# $\sum a_{n}$ converges but $\sum a_{n}^2$ diverges?

I have to give an example of a convergent series $$\sum a_{n}$$ for which $$\sum a_{n}^2$$ diverges.

I think that such a series cannot exist because if $$\sum a_{n}$$ converges absolutely then $$\sum a_{n}^2$$ will always converge right?

• The implication you said after "because" is true but it's still possible that $\sum_n a_n$ converges but not absolutely and $\sum_n a_n^2$ does not converge (absolutely nor by any means).
– user562983
Commented Nov 4, 2018 at 23:05
• @max_zorn That's if $\sum a_n$ converges absolutely. Commented Nov 4, 2018 at 23:09
• Yes, you are right Robert, sorry! Commented Nov 4, 2018 at 23:12

The alternating series test gives a wealth of examples. Take $$a_n=(-1)^n/\sqrt{n}$$ for example.

• You beat me to it by $14$ seconds. Commented Nov 4, 2018 at 23:07
• Are there any that don't involve a $(-1)^n$ term? Commented Nov 5, 2018 at 4:27
• @Ingolifs: $\sin$. But if the sequence is non-negative, it is a basic exercise to prove that the implication holds. Commented Nov 5, 2018 at 8:00

Try $$\sum_{n=1}^\infty \frac{(-1)^n}{\sqrt{n}}$$

More generally, if $$a_n = \dfrac{(-1)^n}{n^{1/(2m)}}$$, then $$\sum_{n=1}^{\infty} a_n$$ converges for integer $$m \ge 0$$ and $$\sum_{n=1}^{\infty} a_n^{2m}$$ diverges.

The simplest example I have in mind is : $$\sum_{n=1}^{+\infty}\frac{(-1)^n}{\sqrt{n}}$$

Beware that convergent (CV) and absolutely convergent (ACV) can be very different. Indeed, if $$\sum_{n=1}^{+\infty} a_n$$ is ACV then, $$\sum_{n=1}^{+\infty} a_n^2$$ is also ACV. To prove it, you can simply notice that, since $$\lim a_n=0$$ then for $$n$$ big enough, $$|a_n^2|<|a_n|$$.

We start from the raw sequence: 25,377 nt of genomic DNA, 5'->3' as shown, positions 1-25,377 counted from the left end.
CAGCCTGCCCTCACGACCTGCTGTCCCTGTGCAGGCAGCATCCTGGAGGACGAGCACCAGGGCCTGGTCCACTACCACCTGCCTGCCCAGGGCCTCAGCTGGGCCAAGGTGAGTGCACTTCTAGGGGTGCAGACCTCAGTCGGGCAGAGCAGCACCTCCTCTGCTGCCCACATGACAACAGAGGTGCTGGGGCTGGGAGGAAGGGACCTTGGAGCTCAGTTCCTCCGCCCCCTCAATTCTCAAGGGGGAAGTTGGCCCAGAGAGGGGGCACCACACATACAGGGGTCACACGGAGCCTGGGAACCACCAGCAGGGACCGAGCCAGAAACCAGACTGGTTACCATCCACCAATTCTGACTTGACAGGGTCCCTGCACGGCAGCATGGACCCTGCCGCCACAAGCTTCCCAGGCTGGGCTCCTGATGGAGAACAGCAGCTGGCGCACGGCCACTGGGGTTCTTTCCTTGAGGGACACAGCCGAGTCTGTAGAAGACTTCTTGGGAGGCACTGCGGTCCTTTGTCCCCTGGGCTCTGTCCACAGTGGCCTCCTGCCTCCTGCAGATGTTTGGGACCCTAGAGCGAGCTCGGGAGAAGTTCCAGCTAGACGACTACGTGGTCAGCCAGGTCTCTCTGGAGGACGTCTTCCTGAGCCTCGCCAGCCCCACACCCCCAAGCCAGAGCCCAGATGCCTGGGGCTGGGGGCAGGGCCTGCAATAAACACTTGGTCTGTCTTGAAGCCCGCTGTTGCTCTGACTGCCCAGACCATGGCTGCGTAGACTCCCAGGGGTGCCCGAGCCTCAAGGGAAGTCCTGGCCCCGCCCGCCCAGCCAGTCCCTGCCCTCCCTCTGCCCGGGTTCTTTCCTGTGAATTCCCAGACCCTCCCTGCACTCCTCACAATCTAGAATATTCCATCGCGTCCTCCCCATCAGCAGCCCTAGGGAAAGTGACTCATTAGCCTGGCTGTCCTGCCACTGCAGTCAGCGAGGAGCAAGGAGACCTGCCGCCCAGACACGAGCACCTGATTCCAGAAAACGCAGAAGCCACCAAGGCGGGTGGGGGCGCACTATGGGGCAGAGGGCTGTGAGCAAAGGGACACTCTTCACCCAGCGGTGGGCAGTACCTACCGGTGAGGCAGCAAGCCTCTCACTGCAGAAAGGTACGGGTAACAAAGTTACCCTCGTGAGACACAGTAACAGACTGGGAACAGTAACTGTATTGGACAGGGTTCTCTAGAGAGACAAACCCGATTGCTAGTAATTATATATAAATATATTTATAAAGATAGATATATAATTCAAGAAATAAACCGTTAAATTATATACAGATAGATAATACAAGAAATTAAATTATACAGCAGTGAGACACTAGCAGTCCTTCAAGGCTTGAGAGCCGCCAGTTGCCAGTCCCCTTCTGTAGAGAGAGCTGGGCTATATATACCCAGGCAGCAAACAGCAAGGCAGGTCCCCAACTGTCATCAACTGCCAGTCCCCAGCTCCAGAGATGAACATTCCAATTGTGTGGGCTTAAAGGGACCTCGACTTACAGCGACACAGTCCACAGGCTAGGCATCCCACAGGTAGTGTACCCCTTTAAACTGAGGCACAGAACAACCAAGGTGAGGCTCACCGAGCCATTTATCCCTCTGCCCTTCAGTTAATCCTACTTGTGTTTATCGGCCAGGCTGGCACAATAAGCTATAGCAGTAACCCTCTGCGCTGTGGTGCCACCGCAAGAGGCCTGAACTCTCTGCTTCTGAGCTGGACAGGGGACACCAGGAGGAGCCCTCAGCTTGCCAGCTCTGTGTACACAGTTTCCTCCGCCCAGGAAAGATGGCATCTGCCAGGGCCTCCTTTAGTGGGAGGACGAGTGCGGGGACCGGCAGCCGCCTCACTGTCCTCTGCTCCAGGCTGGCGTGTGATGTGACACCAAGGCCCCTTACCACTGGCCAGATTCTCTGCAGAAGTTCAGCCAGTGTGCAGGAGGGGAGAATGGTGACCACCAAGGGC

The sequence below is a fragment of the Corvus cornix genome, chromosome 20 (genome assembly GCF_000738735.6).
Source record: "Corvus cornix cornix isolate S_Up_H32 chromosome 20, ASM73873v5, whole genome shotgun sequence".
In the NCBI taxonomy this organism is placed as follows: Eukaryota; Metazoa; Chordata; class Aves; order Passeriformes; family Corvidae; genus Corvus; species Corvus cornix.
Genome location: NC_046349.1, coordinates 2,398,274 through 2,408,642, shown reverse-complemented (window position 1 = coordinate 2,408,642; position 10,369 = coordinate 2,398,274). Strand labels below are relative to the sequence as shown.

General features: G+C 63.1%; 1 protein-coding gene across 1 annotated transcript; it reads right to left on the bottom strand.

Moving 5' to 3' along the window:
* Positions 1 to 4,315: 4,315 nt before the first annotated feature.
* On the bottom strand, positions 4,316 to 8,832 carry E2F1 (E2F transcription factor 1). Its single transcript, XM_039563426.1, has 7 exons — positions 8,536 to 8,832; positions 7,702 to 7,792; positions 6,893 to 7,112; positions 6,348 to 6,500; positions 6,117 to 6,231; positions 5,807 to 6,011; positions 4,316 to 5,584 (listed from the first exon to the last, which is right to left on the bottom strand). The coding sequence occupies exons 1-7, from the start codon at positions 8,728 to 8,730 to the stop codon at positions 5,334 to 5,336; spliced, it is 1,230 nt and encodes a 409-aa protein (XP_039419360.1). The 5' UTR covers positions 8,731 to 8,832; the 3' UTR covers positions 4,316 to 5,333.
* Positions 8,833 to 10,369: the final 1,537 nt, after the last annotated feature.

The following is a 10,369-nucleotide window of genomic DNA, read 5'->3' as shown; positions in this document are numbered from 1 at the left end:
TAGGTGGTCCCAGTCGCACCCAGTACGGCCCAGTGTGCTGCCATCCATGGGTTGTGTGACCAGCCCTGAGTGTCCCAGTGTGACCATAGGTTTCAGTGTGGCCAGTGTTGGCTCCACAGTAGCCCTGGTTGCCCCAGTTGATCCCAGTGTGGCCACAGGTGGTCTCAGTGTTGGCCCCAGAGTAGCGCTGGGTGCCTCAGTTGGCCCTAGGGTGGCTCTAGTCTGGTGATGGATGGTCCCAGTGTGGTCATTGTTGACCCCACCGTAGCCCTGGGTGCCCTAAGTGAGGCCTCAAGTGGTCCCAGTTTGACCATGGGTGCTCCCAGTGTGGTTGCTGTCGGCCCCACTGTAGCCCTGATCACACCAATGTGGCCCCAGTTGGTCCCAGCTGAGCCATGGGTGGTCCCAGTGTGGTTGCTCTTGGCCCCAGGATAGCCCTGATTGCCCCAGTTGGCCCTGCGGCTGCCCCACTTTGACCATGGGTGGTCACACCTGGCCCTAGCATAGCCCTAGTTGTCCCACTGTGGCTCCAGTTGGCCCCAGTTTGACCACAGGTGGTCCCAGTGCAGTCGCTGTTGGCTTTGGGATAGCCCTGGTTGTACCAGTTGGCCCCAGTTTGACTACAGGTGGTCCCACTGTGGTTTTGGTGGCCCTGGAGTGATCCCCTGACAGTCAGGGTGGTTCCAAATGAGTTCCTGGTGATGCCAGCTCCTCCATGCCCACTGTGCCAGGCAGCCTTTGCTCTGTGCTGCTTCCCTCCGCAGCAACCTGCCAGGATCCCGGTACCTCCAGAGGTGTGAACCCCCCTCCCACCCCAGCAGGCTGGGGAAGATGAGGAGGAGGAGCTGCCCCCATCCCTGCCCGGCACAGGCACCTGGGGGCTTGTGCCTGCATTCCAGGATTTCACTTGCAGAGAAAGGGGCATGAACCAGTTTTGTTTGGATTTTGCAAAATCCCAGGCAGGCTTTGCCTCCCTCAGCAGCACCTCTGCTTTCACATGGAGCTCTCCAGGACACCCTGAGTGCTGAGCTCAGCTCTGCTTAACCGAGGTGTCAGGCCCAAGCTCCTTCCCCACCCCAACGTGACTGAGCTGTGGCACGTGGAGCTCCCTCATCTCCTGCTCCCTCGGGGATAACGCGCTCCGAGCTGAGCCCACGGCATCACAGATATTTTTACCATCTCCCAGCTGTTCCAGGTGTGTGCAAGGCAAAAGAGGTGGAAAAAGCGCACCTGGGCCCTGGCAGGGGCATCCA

You can also ask yourself a more general question : What are the function $$f:\mathbb R \rightarrow \mathbb R$$ such that for all $$\sum a_n$$ CV (resp. ACV), $$\sum f(a_n)$$ is CV (resp. ACV).

It is a (difficult) exercise to show that for $$f:\mathbb R\rightarrow \mathbb R$$,

$$\sum a_n ~CV \Rightarrow \sum f(a_n) ~CV \quad \text{iff} \quad \exists \eta>0,\exists \lambda\in \mathbb R,\forall x\in ]-\eta,\eta[, \quad f(x)=\lambda x$$

$$\sum a_n ~CV \Rightarrow \sum f(a_n) ~ACV \quad \text{iff} \quad \exists \eta>0,\forall x\in ]-\eta,\eta[, \quad f(x)=0 \quad\quad\quad~~$$

$$\sum a_n ~ACV \Rightarrow \sum f(a_n) ~ACV \quad \text{iff} \quad\quad\quad\quad\quad\quad\quad\quad\quad\quad\quad\quad\quad\quad\quad\quad\quad$$ $$\quad f(0)=0 \text{ and }\exists \eta>0,\exists M >0,\forall x\in ]-\eta,\eta[, |f(x)|\leq M |x|$$

$$\sum a_n ACV \Rightarrow \sum f(a_n) ~CV \quad \text{iff} \quad \sum a_n ~ACV \Rightarrow \sum f(a_n) ~ACV~~~~~~~~~~~~~~$$

• $\sum_n a_n^2$ converges for this one. Commented Nov 4, 2018 at 23:07
• oups I answer too fast ^^ Commented Nov 4, 2018 at 23:10
• I have a PhD in math and my eyes glaze over when reading this post because of the unnecessary jumble of symbols. Words are generally preferable for longer statements. Commented Nov 5, 2018 at 1:23
• While I realize it's a standard notation, $x\in]-\eta,\eta[$ just looks so horrible--the unbalanced brackets make it hard to parse. $x\in(-\eta,\eta)$ is much better, though $|x| < \eta$ is better than both. Commented Nov 5, 2018 at 2:33
• I'm in agreement with the comment by Matt above, for me it's almost unreadable (in the sense that it takes way too much effort to parse it). A (IMO) better way of presenting the first statement would be something like "If $\sum a_n$ converges then $\sum f(a_n)$ converges if $f(x)$ is proportional to $x$ in a neighborhood of $x=0$." Commented Nov 5, 2018 at 2:34